Global Dispatches

An international news digest

University Dean Fired Over Chip R&D Fraud

SHANGHAI -- The firing of a prominent academic official here this month for faking the development of a well-known chip family is an embarrassing setback for the Chinese government, which views high-tech research and development as a key piece of China's economic future.

Chen Jin, who was the dean of Shanghai Jiaotong University's School of Microelectronics, was sacked after a government investigation determined that he falsely claimed that he and a team of co-workers developed the Hanxin series of digital signal processors used in mobile phones and other devices.

The initial Hanxin DSP chip was hailed by Chinese officials as a breakthrough for the country's semiconductor industry after it was unveiled in 2003 by a company Chen had set up. Three more versions have been released since then.

The fraud began to unravel in December with the start of a two-month investigation into the Hanxin project. The investigators from China's Ministry of Science and Technology, which helped fund the chip development work, found that none of the chips met the specifications claimed by Chen.

For example, they discovered that the dual-core Hanxin 4 is based on a processor core from ARM Ltd. in Cambridge, England, not on one developed by Chen and his team, the Shanghai university said.

Sumner Lemon, IDG News Service

Kenya Withdraws From Telecom Cable Project

NAIROBI, Kenya -- A debate about open access threatens to delay the Eastern Africa Submarine Cable System project, which is designed to link the African continent to global telecommunications networks via fiber-optic cable.

Construction is slated to begin by the end of June. But earlier this month, the Kenyan government announced that it is withdrawing its support for the $200 million project because of wrangling over whether to provide Internet service providers with free access to the fiber-optic link.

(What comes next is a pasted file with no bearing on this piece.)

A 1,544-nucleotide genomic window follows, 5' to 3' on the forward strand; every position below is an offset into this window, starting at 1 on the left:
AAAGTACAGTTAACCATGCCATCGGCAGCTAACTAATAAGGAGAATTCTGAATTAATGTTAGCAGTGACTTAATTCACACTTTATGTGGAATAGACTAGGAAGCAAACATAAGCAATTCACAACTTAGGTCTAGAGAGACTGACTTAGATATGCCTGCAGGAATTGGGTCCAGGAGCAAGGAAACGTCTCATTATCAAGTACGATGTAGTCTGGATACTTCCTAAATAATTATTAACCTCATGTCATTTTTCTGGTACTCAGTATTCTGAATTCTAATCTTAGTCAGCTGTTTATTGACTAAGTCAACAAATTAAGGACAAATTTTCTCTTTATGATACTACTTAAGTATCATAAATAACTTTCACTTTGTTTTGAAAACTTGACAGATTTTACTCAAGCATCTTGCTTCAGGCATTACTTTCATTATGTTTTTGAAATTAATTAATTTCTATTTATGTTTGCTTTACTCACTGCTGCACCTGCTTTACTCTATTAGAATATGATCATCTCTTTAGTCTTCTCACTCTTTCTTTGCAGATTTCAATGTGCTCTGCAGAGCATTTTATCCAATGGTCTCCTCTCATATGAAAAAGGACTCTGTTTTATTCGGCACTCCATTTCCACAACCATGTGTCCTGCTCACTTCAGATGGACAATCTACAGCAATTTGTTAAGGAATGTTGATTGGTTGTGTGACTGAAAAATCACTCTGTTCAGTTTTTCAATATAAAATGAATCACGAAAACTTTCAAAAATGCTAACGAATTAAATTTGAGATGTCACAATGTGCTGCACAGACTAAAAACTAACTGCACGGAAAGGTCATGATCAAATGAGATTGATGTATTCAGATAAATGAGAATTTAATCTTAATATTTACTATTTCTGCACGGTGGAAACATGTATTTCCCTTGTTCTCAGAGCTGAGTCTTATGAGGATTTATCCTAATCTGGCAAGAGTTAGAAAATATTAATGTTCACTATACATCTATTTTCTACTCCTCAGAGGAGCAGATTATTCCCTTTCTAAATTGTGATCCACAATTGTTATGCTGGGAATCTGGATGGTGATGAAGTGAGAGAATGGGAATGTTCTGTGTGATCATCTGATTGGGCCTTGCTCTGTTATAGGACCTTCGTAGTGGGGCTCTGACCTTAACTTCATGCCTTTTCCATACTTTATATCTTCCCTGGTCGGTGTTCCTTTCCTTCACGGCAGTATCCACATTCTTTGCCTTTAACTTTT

In addition, the sponsors of the project have yet to choose a construction company to lay the 9,900-kilometer cable from the Sudanese city of Port Sudan to Durban in South Africa.

"Three years have passed now since the project was envisioned, and nothing has been done apart from holding meetings," Bitange Ndemo, Kenya's permanent secretary for information and communication, said in an e-mail message.

Michael Malakata, IDG News Service

Alleged E-mail 'Bomber' Faces Trial After Ruling

LONDON -- A teenager who allegedly crashed a former employer's server by sending a torrent of junk e-mail, a practice known as mail bombing, is due to stand trial after a British appeals court rejected a lower-court ruling that the incident didn't violate the U.K.'s Computer Misuse Act.

David Lennon, 18, faces up to five years in prison on a charge of unauthorized modification of a computer. The case comes amid calls for revisions to the Computer Misuse Act that would add more specific language to address denial-of-service attacks.

In early 2004, Lennon allegedly used a program called Avalanche to launch a denial-of-service attack that crashed the e-mail server at Domestic & General Group PLC, a London-based company that provides warranties for home appliances and other products.

A judge at the Wimbledon Magistrates' Court in London had ruled last November that Lennon didn't violate the law on misusing computers because the company's Web site invited e-mail responses.

Jeremy Kirk, IDG News Service

Australian Military Tests RFID Technology

SYDNEY -- The Australian Department of Defense last week began a pilot project aimed at using radio frequency identification technology to upgrade its logistics operations.

The pilot project, which is budgeted at 20 million Australian dollars ($15.2 million U.S.), calls for attaching RFID tags to shipping pallets used by the Defense Materiel Organization 's logistics division. The DMO manages the movement of goods to more than 50 military locations in Australia and overseas.